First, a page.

Mother of a Fermentation Chillerby Justin Michalicek on June 16, 2019, 11:13 p.m. UTC
I've been doing the swamp cooler thing for maintaining homebrew fermentation temperatures for too long and have finally built a more controllable fermentation chamber. I used the plans for Mother of a Fermentation Chiller after doing some research and seeing how happy others have been with variations of it. It's lightweight and easy to move around unlike freezer and refrigerator based options and is inexpensive to build as long as you are ok with a big, ugly, box. I have seen people put wood enclosures around them which look very nice and would help insulation even more, but will obviously increase the cost.
The only real change I made is the depth of the chamber. The 4x8 insulation board would not fit in my car, so I had to make a decision in the Home Depot parking lot. The insulation board had a number of pre-cut places to break the board, so I picked one and split the board there. That allowed me to get the insulation slide up from the trunk of the car and over the front passenger seat. The plans call for the base to be 19.5" deep, but mine is 16". Since I am using somewhat smaller 3 gallon Fermonsters with a 9" diameter instead of the more common 6 gallon carboy with a 12" diameter, the slimmer chamber works well. In fact, given that most of the time I will have a single fermentor in there, this may still be a bit too large.
I used Loctite Power Grab to glue the foam boards to each other. I sealed the joints where the foam board insulation edges are on the outside with some insulation tape to both help seal up better and just give some more strength. Since the front and top sections seat inside the sides I will be adding a couple of supports so that nothing falls in due to getting bumped or while I am taking gravity measurements. I am also considering attaching the front sections to wood which overlaps the joints to help seal that up more and would allow me to use slide locks to hold it in place so that it cannot fall in or out. I have seen where others have put wood paneling on the outside and made these look like nice pieces of furniture for inside their house.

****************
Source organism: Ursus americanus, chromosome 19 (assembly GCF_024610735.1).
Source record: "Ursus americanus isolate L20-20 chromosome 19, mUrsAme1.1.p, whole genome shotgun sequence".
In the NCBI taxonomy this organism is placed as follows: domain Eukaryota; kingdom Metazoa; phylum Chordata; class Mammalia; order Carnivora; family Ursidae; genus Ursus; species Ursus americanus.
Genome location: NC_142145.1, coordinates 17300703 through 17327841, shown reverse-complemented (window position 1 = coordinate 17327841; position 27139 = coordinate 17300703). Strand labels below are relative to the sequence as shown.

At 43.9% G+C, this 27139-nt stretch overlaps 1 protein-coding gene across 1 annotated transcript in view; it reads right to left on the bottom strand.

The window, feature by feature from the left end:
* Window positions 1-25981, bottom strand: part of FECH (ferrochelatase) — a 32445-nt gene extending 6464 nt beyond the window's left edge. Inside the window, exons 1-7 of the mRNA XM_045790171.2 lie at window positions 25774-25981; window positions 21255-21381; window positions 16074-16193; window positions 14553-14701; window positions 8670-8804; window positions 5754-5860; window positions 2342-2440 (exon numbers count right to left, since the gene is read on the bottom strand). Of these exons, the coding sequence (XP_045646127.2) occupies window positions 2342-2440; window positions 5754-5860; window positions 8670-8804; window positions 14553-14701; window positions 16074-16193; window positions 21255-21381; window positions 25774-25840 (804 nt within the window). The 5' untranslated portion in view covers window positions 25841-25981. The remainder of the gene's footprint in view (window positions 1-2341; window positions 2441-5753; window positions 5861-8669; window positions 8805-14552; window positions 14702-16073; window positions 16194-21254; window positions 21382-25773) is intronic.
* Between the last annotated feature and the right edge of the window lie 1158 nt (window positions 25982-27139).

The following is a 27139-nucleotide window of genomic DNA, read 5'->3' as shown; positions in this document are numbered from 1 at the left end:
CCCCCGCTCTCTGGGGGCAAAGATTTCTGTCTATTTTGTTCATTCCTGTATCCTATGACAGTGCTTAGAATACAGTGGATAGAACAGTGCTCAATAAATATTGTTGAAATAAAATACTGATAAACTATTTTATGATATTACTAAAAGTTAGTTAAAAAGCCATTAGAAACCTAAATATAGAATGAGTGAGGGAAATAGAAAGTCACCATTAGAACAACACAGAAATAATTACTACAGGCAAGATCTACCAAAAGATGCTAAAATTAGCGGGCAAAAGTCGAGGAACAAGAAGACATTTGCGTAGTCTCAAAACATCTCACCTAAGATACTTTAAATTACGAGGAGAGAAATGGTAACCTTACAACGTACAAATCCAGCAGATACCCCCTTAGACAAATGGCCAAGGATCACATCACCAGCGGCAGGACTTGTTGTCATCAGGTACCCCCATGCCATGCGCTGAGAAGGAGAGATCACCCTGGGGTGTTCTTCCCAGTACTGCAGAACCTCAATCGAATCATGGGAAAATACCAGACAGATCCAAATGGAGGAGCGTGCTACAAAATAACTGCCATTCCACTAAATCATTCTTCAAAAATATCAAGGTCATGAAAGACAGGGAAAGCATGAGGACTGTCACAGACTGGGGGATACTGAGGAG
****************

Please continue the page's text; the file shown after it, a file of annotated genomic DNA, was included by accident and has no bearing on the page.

I am currently using an Inkbird ITC-308 with a computer case fan hooked up to the cooling power and then will use a seedling mat or small lightbulb in a canister hooked to the heating. This should allow me to maintain consistent temperatures pretty much year round. Eventually I will hook the temperature control into my current raspberry pi based temperature logging project.
I have used this for one batch so far. It held lower 60s F sitting in a garage on a 90F day, although it was going through ice quickly. Inside the house with the thermostat set to 74F it easily held fermentation temps at 62F. After everything was settled I actually needed fewer 2 liters of ice than the 3 I have room for, and even none most of the time, to keep the temperature stable and had to add some warm air once I needed to up the temperature to finish fermentation.